KATHMANDU, Nepal – Nepal's mountaineering community celebrated the first conquest of Mount Everest 64 years ago on Monday, as well as this year's climbing season, during which hundreds scaled the world's highest peak.
Several mountaineers and others who have contributed to the climbing industry were honored during a ceremony in Kathmandu marking the first successful Everest climb by New Zealander Edmund Hillary and his Sherpa guide, Tenzing Norgay, in 1953.
Eight Nepali Sherpa guides who initially dug the route this year and fixed climbing ropes to the 8,850-meter (29,035-foot) summit were also honored for their work.
Soon after they opened the route on May 14, hundreds of climbers were able to reach the summit. Bad weather on the mountain had forced a delay in opening the route.
Japanese climber Ken Noguchi, who made financial contributions to Nepal's mountaineering community after a 2015 earthquake, and Lakpa Sherpa, the female climber with the highest number of Everest summits, were also awarded.
Ang Tshering of the Nepal Mountaineering Association said the ceremony also celebrated a successful spring climbing season.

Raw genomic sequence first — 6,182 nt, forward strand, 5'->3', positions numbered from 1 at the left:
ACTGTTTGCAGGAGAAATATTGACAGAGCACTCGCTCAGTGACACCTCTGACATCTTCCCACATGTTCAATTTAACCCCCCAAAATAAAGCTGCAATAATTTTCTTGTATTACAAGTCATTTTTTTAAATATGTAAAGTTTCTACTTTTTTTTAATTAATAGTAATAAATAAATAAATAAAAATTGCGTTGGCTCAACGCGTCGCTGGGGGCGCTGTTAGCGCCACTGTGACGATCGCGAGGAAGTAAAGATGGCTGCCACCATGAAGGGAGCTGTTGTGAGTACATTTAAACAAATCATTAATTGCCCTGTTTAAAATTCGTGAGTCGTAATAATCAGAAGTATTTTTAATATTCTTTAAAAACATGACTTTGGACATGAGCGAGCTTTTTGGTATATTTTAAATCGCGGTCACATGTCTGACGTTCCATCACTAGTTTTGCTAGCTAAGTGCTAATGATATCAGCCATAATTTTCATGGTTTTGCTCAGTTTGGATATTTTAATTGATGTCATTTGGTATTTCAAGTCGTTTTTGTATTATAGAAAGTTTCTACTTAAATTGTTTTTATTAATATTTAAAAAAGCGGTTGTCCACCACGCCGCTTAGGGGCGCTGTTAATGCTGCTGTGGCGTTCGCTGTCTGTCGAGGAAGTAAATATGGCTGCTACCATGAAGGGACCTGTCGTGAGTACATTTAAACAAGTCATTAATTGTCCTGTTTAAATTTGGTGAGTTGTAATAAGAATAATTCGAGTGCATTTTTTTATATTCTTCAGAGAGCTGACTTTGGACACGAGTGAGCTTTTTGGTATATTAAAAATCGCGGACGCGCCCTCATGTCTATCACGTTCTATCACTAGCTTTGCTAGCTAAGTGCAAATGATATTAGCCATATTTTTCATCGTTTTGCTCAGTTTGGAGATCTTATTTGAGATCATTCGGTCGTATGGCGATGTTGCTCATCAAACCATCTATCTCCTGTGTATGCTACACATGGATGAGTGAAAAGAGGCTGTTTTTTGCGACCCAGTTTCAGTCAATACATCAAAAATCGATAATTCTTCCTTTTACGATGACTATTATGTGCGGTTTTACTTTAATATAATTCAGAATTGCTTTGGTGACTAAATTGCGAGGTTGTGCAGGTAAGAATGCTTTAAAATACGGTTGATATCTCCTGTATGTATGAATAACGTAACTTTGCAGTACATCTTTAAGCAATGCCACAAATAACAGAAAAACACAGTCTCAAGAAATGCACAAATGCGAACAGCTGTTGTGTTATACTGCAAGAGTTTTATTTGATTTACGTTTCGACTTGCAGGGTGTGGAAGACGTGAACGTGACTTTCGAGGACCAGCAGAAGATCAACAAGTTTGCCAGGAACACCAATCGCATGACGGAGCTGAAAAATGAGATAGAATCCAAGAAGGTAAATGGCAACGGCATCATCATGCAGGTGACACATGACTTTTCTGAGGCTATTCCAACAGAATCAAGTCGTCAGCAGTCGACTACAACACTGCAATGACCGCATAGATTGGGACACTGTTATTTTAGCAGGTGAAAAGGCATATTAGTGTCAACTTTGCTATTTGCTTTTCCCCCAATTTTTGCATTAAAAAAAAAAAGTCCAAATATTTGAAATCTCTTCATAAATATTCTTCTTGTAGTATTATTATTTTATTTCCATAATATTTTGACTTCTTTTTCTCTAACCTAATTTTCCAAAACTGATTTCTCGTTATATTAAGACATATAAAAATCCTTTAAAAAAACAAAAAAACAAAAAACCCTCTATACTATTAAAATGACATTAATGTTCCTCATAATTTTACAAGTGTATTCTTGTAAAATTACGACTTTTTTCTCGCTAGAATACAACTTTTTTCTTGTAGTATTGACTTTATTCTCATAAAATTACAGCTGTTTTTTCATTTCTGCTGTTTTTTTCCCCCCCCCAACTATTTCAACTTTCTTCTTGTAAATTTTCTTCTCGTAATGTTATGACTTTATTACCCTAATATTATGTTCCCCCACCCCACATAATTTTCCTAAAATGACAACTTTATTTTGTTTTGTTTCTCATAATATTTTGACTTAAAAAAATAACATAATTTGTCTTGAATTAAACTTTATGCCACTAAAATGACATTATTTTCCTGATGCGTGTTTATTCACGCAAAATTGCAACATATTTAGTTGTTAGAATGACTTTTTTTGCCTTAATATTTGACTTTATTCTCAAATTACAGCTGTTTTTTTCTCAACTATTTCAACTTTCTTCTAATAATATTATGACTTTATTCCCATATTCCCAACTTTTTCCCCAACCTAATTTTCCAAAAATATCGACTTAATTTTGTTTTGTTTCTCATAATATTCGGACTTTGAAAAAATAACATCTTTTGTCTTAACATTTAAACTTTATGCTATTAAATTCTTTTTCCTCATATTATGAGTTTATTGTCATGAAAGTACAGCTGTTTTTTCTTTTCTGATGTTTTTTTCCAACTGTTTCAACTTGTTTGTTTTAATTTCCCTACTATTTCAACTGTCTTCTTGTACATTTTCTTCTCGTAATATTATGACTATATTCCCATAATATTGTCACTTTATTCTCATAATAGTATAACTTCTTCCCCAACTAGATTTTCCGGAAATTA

The industry suffered back-to-back tragedies in 2014 and 2015, when deadly avalanches forced the mountain's early closure. Last year was also considered successful with hundreds reaching the top, but five climbers died.
Six climbers died this season, and the bodies of all except for American doctor Roland Yearwood had been recovered by Sunday.
Three Sherpa guides who attempted to retrieve Yearwood's body said the location was too dangerous to reach, according to Murari Sharma of the Everest Parivar Expedition agency.
On Sunday, rescuers brought down the bodies of an Indian climber who died this year and two Indians who died last year.